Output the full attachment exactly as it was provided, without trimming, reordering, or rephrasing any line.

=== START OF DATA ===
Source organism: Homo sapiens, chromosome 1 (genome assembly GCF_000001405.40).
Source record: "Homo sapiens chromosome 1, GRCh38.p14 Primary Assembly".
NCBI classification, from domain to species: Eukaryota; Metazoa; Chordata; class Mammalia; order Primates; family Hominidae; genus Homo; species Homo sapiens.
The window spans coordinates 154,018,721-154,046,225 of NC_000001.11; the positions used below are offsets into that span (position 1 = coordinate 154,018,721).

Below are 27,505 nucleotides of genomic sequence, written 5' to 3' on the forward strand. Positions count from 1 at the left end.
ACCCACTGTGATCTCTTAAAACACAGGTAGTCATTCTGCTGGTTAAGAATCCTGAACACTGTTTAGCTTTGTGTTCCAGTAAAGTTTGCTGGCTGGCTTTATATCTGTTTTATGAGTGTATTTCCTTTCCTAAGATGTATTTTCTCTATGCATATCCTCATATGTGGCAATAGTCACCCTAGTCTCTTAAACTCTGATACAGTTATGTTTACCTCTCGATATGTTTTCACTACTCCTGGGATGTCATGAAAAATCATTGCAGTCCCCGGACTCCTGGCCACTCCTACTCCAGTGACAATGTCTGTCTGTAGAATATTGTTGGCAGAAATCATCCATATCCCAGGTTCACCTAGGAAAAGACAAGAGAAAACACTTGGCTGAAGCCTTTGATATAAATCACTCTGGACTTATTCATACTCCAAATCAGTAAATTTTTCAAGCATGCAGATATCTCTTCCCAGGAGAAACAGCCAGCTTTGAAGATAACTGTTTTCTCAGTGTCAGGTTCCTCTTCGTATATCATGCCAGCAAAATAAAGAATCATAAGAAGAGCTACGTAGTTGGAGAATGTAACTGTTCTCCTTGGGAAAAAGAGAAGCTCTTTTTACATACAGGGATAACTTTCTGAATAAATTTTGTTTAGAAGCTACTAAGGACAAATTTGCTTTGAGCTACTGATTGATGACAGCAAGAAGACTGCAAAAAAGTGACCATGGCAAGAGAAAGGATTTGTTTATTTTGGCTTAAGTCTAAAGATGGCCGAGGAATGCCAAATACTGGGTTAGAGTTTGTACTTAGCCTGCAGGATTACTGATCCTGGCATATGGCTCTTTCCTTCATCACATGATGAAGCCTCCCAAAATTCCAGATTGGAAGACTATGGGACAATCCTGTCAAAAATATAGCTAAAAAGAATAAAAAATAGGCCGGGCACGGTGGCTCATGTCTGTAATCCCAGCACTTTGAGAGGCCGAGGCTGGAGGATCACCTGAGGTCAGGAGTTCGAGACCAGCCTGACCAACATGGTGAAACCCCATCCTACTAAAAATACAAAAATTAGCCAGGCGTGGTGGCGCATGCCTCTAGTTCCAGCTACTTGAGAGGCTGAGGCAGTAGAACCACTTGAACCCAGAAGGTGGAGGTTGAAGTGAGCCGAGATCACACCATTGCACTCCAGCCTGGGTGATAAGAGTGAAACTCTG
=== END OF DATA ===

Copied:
Source organism: Homo sapiens, chromosome 1 (genome assembly GCF_000001405.40).
Source record: "Homo sapiens chromosome 1, GRCh38.p14 Primary Assembly".
NCBI classification, from domain to species: Eukaryota; Metazoa; Chordata; class Mammalia; order Primates; family Hominidae; genus Homo; species Homo sapiens.
The window spans coordinates 154,018,721-154,046,225 of NC_000001.11; the positions used below are offsets into that span (position 1 = coordinate 154,018,721).

Below are 27,505 nucleotides of genomic sequence, written 5' to 3' on the forward strand. Positions count from 1 at the left end.
ACCCACTGTGATCTCTTAAAACACAGGTAGTCATTCTGCTGGTTAAGAATCCTGAACACTGTTTAGCTTTGTGTTCCAGTAAAGTTTGCTGGCTGGCTTTATATCTGTTTTATGAGTGTATTTCCTTTCCTAAGATGTATTTTCTCTATGCATATCCTCATATGTGGCAATAGTCACCCTAGTCTCTTAAACTCTGATACAGTTATGTTTACCTCTCGATATGTTTTCACTACTCCTGGGATGTCATGAAAAATCATTGCAGTCCCCGGACTCCTGGCCACTCCTACTCCAGTGACAATGTCTGTCTGTAGAATATTGTTGGCAGAAATCATCCATATCCCAGGTTCACCTAGGAAAAGACAAGAGAAAACACTTGGCTGAAGCCTTTGATATAAATCACTCTGGACTTATTCATACTCCAAATCAGTAAATTTTTCAAGCATGCAGATATCTCTTCCCAGGAGAAACAGCCAGCTTTGAAGATAACTGTTTTCTCAGTGTCAGGTTCCTCTTCGTATATCATGCCAGCAAAATAAAGAATCATAAGAAGAGCTACGTAGTTGGAGAATGTAACTGTTCTCCTTGGGAAAAAGAGAAGCTCTTTTTACATACAGGGATAACTTTCTGAATAAATTTTGTTTAGAAGCTACTAAGGACAAATTTGCTTTGAGCTACTGATTGATGACAGCAAGAAGACTGCAAAAAAGTGACCATGGCAAGAGAAAGGATTTGTTTATTTTGGCTTAAGTCTAAAGATGGCCGAGGAATGCCAAATACTGGGTTAGAGTTTGTACTTAGCCTGCAGGATTACTGATCCTGGCATATGGCTCTTTCCTTCATCACATGATGAAGCCTCCCAAAATTCCAGATTGGAAGACTATGGGACAATCCTGTCAAAAATATAGCTAAAAAGAATAAAAAATAGGCCGGGCACGGTGGCTCATGTCTGTAATCCCAGCACTTTGAGAGGCCGAGGCTGGAGGATCACCTGAGGTCAGGAGTTCGAGACCAGCCTGACCAACATGGTGAAACCCCATCCTACTAAAAATACAAAAATTAGCCAGGCGTGGTGGCGCATGCCTCTAGTTCCAGCTACTTGAGAGGCTGAGGCAGTAGAACCACTTGAACCCAGAAGGTGGAGGTTGAAGTGAGCCGAGATCACACCATTGCACTCCAGCCTGGGTGATAAGAGTGAAACTCTG